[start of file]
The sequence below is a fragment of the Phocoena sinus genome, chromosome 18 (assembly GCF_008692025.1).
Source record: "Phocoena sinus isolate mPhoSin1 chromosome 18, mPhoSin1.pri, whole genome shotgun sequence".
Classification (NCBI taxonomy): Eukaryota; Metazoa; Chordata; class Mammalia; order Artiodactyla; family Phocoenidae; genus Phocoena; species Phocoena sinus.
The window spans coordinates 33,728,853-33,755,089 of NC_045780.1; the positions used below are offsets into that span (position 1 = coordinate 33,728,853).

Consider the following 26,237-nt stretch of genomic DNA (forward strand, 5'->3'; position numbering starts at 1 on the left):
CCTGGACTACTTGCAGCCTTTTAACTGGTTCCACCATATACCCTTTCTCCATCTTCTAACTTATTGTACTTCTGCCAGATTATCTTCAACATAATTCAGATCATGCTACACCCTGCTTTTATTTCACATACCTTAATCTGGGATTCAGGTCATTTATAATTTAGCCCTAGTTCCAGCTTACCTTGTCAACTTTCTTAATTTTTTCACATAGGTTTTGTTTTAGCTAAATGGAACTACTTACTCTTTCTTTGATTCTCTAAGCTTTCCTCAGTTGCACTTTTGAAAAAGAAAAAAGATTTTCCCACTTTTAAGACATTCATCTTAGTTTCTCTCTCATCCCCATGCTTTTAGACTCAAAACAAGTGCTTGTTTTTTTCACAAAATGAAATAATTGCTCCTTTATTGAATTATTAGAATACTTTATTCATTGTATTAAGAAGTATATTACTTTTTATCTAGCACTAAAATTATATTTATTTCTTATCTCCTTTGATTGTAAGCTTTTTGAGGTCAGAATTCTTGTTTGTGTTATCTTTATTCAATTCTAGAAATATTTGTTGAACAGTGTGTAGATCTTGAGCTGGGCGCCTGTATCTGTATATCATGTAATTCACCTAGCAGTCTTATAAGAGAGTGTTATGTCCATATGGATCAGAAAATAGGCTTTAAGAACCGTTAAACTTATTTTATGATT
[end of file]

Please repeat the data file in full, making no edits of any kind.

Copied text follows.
The sequence below is a fragment of the Phocoena sinus genome, chromosome 18 (assembly GCF_008692025.1).
Source record: "Phocoena sinus isolate mPhoSin1 chromosome 18, mPhoSin1.pri, whole genome shotgun sequence".
Classification (NCBI taxonomy): Eukaryota; Metazoa; Chordata; class Mammalia; order Artiodactyla; family Phocoenidae; genus Phocoena; species Phocoena sinus.
The window spans coordinates 33,728,853-33,755,089 of NC_045780.1; the positions used below are offsets into that span (position 1 = coordinate 33,728,853).

Consider the following 26,237-nt stretch of genomic DNA (forward strand, 5'->3'; position numbering starts at 1 on the left):
CCTGGACTACTTGCAGCCTTTTAACTGGTTCCACCATATACCCTTTCTCCATCTTCTAACTTATTGTACTTCTGCCAGATTATCTTCAACATAATTCAGATCATGCTACACCCTGCTTTTATTTCACATACCTTAATCTGGGATTCAGGTCATTTATAATTTAGCCCTAGTTCCAGCTTACCTTGTCAACTTTCTTAATTTTTTCACATAGGTTTTGTTTTAGCTAAATGGAACTACTTACTCTTTCTTTGATTCTCTAAGCTTTCCTCAGTTGCACTTTTGAAAAAGAAAAAAGATTTTCCCACTTTTAAGACATTCATCTTAGTTTCTCTCTCATCCCCATGCTTTTAGACTCAAAACAAGTGCTTGTTTTTTTCACAAAATGAAATAATTGCTCCTTTATTGAATTATTAGAATACTTTATTCATTGTATTAAGAAGTATATTACTTTTTATCTAGCACTAAAATTATATTTATTTCTTATCTCCTTTGATTGTAAGCTTTTTGAGGTCAGAATTCTTGTTTGTGTTATCTTTATTCAATTCTAGAAATATTTGTTGAACAGTGTGTAGATCTTGAGCTGGGCGCCTGTATCTGTATATCATGTAATTCACCTAGCAGTCTTATAAGAGAGTGTTATGTCCATATGGATCAGAAAATAGGCTTTAAGAACCGTTAAACTTATTTTATGATT